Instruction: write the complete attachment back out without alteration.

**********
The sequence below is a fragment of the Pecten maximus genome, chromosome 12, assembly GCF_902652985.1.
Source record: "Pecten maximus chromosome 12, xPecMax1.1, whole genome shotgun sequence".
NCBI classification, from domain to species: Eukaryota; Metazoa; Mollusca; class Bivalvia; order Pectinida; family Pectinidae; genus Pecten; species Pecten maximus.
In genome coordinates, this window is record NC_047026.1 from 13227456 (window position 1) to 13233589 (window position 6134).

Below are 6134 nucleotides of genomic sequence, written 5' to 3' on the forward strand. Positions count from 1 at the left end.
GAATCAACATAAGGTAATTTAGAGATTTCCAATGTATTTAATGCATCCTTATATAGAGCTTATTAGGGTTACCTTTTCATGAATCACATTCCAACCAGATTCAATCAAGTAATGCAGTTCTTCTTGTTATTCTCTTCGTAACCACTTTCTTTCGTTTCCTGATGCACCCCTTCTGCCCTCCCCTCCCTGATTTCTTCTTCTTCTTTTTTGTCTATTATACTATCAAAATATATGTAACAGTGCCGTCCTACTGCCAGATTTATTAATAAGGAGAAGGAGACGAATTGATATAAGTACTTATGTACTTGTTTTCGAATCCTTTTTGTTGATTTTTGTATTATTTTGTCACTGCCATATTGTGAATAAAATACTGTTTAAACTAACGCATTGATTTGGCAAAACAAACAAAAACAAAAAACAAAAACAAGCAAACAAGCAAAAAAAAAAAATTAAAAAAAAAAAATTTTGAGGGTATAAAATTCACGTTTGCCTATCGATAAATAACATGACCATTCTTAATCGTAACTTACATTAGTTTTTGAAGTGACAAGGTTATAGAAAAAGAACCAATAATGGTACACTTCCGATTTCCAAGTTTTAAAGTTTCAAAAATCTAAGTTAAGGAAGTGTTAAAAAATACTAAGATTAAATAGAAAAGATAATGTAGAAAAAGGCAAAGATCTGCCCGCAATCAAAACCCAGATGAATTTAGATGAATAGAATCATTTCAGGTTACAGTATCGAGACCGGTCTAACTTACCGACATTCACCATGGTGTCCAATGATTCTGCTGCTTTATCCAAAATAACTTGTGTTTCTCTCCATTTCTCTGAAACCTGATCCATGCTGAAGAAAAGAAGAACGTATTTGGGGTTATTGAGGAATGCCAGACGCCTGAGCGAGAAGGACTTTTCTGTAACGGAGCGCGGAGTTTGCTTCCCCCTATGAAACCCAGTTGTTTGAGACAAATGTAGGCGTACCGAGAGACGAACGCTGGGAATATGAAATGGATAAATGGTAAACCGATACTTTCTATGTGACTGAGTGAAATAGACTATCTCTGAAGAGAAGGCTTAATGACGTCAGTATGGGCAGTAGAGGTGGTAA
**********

The sequence below is a fragment of the Pecten maximus genome, chromosome 12, assembly GCF_902652985.1.
Source record: "Pecten maximus chromosome 12, xPecMax1.1, whole genome shotgun sequence".
NCBI classification, from domain to species: Eukaryota; Metazoa; Mollusca; class Bivalvia; order Pectinida; family Pectinidae; genus Pecten; species Pecten maximus.
In genome coordinates, this window is record NC_047026.1 from 13227456 (window position 1) to 13233589 (window position 6134).

Below are 6134 nucleotides of genomic sequence, written 5' to 3' on the forward strand. Positions count from 1 at the left end.
GAATCAACATAAGGTAATTTAGAGATTTCCAATGTATTTAATGCATCCTTATATAGAGCTTATTAGGGTTACCTTTTCATGAATCACATTCCAACCAGATTCAATCAAGTAATGCAGTTCTTCTTGTTATTCTCTTCGTAACCACTTTCTTTCGTTTCCTGATGCACCCCTTCTGCCCTCCCCTCCCTGATTTCTTCTTCTTCTTTTTTGTCTATTATACTATCAAAATATATGTAACAGTGCCGTCCTACTGCCAGATTTATTAATAAGGAGAAGGAGACGAATTGATATAAGTACTTATGTACTTGTTTTCGAATCCTTTTTGTTGATTTTTGTATTATTTTGTCACTGCCATATTGTGAATAAAATACTGTTTAAACTAACGCATTGATTTGGCAAAACAAACAAAAACAAAAAACAAAAACAAGCAAACAAGCAAAAAAAAAAAATTAAAAAAAAAAAATTTTGAGGGTATAAAATTCACGTTTGCCTATCGATAAATAACATGACCATTCTTAATCGTAACTTACATTAGTTTTTGAAGTGACAAGGTTATAGAAAAAGAACCAATAATGGTACACTTCCGATTTCCAAGTTTTAAAGTTTCAAAAATCTAAGTTAAGGAAGTGTTAAAAAATACTAAGATTAAATAGAAAAGATAATGTAGAAAAAGGCAAAGATCTGCCCGCAATCAAAACCCAGATGAATTTAGATGAATAGAATCATTTCAGGTTACAGTATCGAGACCGGTCTAACTTACCGACATTCACCATGGTGTCCAATGATTCTGCTGCTTTATCCAAAATAACTTGTGTTTCTCTCCATTTCTCTGAAACCTGATCCATGCTGAAGAAAAGAAGAACGTATTTGGGGTTATTGAGGAATGCCAGACGCCTGAGCGAGAAGGACTTTTCTGTAACGGAGCGCGGAGTTTGCTTCCCCCTATGAAACCCAGTTGTTTGAGACAAATGTAGGCGTACCGAGAGACGAACGCTGGGAATATGAAATGGATAAATGGTAAACCGATACTTTCTATGTGACTGAGTGAAATAGACTATCTCTGAAGAGAAGGCTTAATGACGTCAGTATGGGCAGTAGAGGTGGTAA